Monday, August 09, 2010

Mathematician's Lament

"It is not the job of mathematicians... to do correct arithmetical operations.  It is the job of bank accountants." ~Samuil Shchatunovski

Came across Paul Lockhart's excellent Mathematician's Lament today.

Excerpt: "Music class is where we take out our staff paper, our teacher puts some notes on the board, and we copy them or transpose them into a different key. We have to make sure to get the clefs and key signatures right, and our teacher is very picky about making sure we fill in our quarter-notes completely. One time we had a chromatic scale problems and I did it right, but the teacher gave me no credit because I had the stems pointing the wrong way.”

Lockhart doesn't mince words: 


"Sadly, our present system of mathematics education is precisely this kind of nightmare. In fact, if I had to design a mechanism for the express purpose of destroying a child’s natural curiosity and love of pattern-making, I couldn’t possibly do as good a job as is currently being done— I simply wouldn’t have the imagination to come up with the kind of senseless, soul-crushing ideas that constitute contemporary mathematics education."

Read the article for its full effect, but here are some pearls:

* play at math and mathematical relationships, look for patterns and ask questions
* math should not be about following directions...it's about making new directions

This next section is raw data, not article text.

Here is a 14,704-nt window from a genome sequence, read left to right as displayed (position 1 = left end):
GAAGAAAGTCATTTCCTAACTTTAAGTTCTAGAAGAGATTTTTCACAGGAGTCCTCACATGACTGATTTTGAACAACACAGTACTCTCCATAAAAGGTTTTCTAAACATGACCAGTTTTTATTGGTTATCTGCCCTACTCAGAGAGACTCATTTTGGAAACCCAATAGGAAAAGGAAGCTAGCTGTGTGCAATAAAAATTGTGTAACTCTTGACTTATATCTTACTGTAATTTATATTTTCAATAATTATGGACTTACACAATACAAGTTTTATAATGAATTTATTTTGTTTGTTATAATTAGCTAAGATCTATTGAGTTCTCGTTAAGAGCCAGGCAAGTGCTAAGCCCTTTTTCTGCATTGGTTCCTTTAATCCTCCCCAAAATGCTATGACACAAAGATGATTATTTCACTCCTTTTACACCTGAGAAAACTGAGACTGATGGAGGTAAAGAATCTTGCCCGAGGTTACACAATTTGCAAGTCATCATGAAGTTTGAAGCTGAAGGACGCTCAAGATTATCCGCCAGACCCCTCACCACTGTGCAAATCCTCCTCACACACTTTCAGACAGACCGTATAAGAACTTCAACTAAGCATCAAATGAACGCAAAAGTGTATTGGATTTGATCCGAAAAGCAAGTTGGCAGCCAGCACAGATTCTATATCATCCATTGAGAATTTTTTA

* students should hear about great problems in math, and also the stories about how they were solved
* a good problem is something you don't know how to solve
* let students struggle a bit, experiment, respond to criticism, and refine arguments
* math should be taught by math thinkers
* play games like Go and Hex and work on puzzles in math class


If you need a little inspiration for mathematical play and beauty, check out Erik Demaine's Transformation of a Cube:


2 comments:

  1. Thanks for reminding me about the Mathematician's Lament. I will go back and read it. My 4 year old and I watched metamorphosis of the cube together. She loved it. Are there any parallel's in math instruction and reading? I'm thinking about each student reading the same collections of stories with questions that are too often bland written at the end for discussion.

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  2. Great question. Anyone know of a similar paper for reading? If so please send or send a link.

    Difference #1 is that there are no career 'readers' as opposed to career mathematicians. Maybe that should tell us something there. We like the idea of history being taught by historians or art classes being taught by artists, but is reading really just a tool or something different? Should reading be taught by linguists? How about professional writers, verbal pundits, or rhetoricians? Or is reading really a different subject from oral language?

    There ways we think to make the teaching of reading (or recognition of written ciphers) more interesting, beautiful, and like a puzzle.

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